A CONSERVATION society has won a landmark case stopping a “harmful” proposal to cover up the burial stones of a village’s founders in an ancient church.

The Society for the Protection of Ancient Buildings (SPAB) won an ecclesiastical court case earlier this month to stop works, including installing under floor heating, being carried out at the Grade I listed Holy Trinity church in Poynings.

Challenging the plans for the church and winning a case at this level means the SPAB’s approach to conserving old buildings has been added to church case law.

Emma Lawrence, head of casework at the SPAB, said: “This was an important case for the SPAB and for the wider sector as it knocks on the head the notion that all schemes to make churches more comfortable for the congregation should be allowed on the grounds of public benefit and mission, outweighing heritage considerations.

“It shows that alternative, non-invasive proposals need to be given due consideration and that proper expert assessment is required.

“It is important for us because it gets added to case law and because the proposals would have harmed the special interest of this really atmospheric church.”

In 2015, the society was invited to consult on proposals to install under floor heating in the south transept of the church.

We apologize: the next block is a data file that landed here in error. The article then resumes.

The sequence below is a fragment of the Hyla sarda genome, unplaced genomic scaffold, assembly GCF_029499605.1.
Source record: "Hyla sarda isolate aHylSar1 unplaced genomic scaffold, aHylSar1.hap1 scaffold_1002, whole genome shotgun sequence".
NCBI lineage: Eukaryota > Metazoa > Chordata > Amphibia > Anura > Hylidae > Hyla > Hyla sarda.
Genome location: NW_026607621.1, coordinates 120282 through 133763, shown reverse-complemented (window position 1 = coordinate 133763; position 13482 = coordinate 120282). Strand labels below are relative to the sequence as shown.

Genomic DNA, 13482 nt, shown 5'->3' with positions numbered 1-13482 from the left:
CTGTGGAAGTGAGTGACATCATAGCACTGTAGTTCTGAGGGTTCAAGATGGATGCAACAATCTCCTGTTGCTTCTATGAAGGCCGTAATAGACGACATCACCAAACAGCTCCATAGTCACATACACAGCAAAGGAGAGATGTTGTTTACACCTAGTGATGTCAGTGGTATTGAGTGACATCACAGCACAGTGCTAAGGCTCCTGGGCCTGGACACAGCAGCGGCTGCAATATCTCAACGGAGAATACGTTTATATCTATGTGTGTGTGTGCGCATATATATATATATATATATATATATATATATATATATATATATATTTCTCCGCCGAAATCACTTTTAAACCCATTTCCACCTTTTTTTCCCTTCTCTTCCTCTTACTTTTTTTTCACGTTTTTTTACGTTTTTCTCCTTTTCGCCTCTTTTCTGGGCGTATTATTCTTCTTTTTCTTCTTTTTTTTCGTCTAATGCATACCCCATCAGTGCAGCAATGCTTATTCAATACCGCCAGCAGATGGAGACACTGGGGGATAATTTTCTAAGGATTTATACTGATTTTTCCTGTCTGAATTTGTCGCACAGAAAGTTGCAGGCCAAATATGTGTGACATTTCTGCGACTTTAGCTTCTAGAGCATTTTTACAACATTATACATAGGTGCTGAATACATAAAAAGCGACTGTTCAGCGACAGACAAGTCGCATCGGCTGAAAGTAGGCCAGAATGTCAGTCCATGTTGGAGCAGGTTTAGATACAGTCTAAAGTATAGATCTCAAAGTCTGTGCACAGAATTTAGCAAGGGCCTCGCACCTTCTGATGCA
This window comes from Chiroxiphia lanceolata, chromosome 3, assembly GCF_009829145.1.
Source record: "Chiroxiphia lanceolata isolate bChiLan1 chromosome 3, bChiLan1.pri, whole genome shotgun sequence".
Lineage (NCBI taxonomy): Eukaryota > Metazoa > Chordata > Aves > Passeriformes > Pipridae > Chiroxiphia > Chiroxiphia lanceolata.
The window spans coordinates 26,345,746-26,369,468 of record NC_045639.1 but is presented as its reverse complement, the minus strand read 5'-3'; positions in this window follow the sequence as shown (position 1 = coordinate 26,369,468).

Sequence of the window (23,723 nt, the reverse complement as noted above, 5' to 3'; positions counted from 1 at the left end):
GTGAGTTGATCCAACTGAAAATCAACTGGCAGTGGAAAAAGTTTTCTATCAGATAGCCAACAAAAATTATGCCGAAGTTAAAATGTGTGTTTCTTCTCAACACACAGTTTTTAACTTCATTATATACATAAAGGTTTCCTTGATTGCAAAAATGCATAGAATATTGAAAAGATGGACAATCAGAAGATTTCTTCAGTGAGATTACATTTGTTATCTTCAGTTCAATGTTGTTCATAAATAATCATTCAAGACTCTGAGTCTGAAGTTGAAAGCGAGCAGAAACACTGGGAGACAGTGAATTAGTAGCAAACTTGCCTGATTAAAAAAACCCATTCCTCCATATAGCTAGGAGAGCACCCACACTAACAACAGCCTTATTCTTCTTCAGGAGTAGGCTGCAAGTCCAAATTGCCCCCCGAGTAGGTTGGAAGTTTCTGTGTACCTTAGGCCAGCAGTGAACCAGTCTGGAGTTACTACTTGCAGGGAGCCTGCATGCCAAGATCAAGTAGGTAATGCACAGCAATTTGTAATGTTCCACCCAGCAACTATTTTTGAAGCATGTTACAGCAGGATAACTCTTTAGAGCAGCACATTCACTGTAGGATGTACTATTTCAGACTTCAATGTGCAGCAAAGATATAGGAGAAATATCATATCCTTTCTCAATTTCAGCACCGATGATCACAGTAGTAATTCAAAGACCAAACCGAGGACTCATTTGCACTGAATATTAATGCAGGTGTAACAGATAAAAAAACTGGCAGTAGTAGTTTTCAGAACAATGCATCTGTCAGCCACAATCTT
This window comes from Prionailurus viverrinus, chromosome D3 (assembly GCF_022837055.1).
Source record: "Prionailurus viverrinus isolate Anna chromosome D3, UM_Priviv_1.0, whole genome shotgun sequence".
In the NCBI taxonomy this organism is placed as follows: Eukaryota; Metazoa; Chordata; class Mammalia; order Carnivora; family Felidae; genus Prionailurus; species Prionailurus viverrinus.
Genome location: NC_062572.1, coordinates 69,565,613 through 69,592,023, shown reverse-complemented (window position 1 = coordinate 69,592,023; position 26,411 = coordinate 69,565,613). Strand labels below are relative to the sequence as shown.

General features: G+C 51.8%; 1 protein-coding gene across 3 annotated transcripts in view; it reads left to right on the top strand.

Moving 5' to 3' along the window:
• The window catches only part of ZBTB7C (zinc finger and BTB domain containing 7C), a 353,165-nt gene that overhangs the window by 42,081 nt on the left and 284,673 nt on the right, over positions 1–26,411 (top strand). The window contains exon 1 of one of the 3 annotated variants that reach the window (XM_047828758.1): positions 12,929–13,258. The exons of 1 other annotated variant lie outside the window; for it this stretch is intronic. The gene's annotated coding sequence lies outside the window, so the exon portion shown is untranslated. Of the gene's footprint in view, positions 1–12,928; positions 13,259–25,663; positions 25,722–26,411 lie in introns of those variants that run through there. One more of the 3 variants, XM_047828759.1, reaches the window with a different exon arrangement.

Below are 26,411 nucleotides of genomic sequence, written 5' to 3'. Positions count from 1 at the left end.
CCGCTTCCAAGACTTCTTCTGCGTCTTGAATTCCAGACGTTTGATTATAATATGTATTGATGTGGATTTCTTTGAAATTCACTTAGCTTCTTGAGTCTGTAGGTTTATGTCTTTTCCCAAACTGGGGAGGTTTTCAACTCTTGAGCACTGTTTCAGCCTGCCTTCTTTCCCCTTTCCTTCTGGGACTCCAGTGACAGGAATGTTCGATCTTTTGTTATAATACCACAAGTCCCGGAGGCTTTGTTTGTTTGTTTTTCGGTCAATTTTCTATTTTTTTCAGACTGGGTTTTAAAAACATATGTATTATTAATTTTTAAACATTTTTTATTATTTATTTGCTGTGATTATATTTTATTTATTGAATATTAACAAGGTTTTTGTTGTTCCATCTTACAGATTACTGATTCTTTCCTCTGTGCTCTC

This part of the church contains a number of medieval burial monuments marking the final resting place of generations of the De Poynings family – the ancient benefactors of the current church and founders of the village.

The proposals included the introduction of underfloor heating in this space covered by a new floor on top of the existing burial stones.

The south transept cannot be enclosed due to a medieval screen being in the way and the society says underfloor heating is only effective in a building in regular use.

The society, along with the Church Buildings Council and Historic England, suggested different approaches, such as using the less significant north transept for proposed activities, adding a small extension to the church or removing some pews at the west end of the church to create a community space.

A spokeswoman for the Downland Benefice, which runs the church, said: “The parish wanted to make changes to make the church a lot more modern but still in keeping with its history.

“All three of the other churches operated by the benefice have had their facilities updated, apart from at Poynings.”

The court chancellor’s judgment took into account the technical issues that would arise from the heating plans as well as the harm to the building’s significance.